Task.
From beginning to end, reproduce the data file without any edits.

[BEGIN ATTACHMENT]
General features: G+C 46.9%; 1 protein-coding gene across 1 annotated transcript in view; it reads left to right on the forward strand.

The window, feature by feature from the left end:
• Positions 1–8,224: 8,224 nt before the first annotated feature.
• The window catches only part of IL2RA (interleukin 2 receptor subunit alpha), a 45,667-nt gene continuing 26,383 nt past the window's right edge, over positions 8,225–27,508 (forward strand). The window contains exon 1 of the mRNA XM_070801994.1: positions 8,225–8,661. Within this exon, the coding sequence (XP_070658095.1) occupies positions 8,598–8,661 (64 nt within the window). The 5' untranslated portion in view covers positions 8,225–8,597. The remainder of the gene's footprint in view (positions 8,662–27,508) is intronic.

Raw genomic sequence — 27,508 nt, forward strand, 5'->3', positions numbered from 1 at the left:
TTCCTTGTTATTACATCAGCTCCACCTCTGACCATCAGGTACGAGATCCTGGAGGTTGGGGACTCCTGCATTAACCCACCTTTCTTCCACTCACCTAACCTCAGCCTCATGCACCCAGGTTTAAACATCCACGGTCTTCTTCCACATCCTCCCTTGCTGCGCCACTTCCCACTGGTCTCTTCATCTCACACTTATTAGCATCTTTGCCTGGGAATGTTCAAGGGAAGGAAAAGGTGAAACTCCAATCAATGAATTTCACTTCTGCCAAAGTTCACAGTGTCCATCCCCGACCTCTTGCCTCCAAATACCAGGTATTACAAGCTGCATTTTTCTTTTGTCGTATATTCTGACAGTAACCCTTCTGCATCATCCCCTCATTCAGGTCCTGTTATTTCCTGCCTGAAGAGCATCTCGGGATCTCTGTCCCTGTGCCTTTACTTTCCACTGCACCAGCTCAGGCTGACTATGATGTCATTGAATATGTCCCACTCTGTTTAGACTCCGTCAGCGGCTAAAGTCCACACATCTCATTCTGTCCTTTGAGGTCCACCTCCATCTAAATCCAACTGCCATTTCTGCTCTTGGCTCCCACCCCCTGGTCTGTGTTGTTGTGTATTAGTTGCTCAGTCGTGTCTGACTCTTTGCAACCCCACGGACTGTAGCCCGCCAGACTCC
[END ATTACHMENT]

General features: G+C 46.9%; 1 protein-coding gene across 1 annotated transcript in view; it reads left to right on the forward strand.

The window, feature by feature from the left end:
• Positions 1–8,224: 8,224 nt before the first annotated feature.
• The window catches only part of IL2RA (interleukin 2 receptor subunit alpha), a 45,667-nt gene continuing 26,383 nt past the window's right edge, over positions 8,225–27,508 (forward strand). The window contains exon 1 of the mRNA XM_070801994.1: positions 8,225–8,661. Within this exon, the coding sequence (XP_070658095.1) occupies positions 8,598–8,661 (64 nt within the window). The 5' untranslated portion in view covers positions 8,225–8,597. The remainder of the gene's footprint in view (positions 8,662–27,508) is intronic.

Raw genomic sequence — 27,508 nt, forward strand, 5'->3', positions numbered from 1 at the left:
TTCCTTGTTATTACATCAGCTCCACCTCTGACCATCAGGTACGAGATCCTGGAGGTTGGGGACTCCTGCATTAACCCACCTTTCTTCCACTCACCTAACCTCAGCCTCATGCACCCAGGTTTAAACATCCACGGTCTTCTTCCACATCCTCCCTTGCTGCGCCACTTCCCACTGGTCTCTTCATCTCACACTTATTAGCATCTTTGCCTGGGAATGTTCAAGGGAAGGAAAAGGTGAAACTCCAATCAATGAATTTCACTTCTGCCAAAGTTCACAGTGTCCATCCCCGACCTCTTGCCTCCAAATACCAGGTATTACAAGCTGCATTTTTCTTTTGTCGTATATTCTGACAGTAACCCTTCTGCATCATCCCCTCATTCAGGTCCTGTTATTTCCTGCCTGAAGAGCATCTCGGGATCTCTGTCCCTGTGCCTTTACTTTCCACTGCACCAGCTCAGGCTGACTATGATGTCATTGAATATGTCCCACTCTGTTTAGACTCCGTCAGCGGCTAAAGTCCACACATCTCATTCTGTCCTTTGAGGTCCACCTCCATCTAAATCCAACTGCCATTTCTGCTCTTGGCTCCCACCCCCTGGTCTGTGTTGTTGTGTATTAGTTGCTCAGTCGTGTCTGACTCTTTGCAACCCCACGGACTGTAGCCCGCCAGACTCC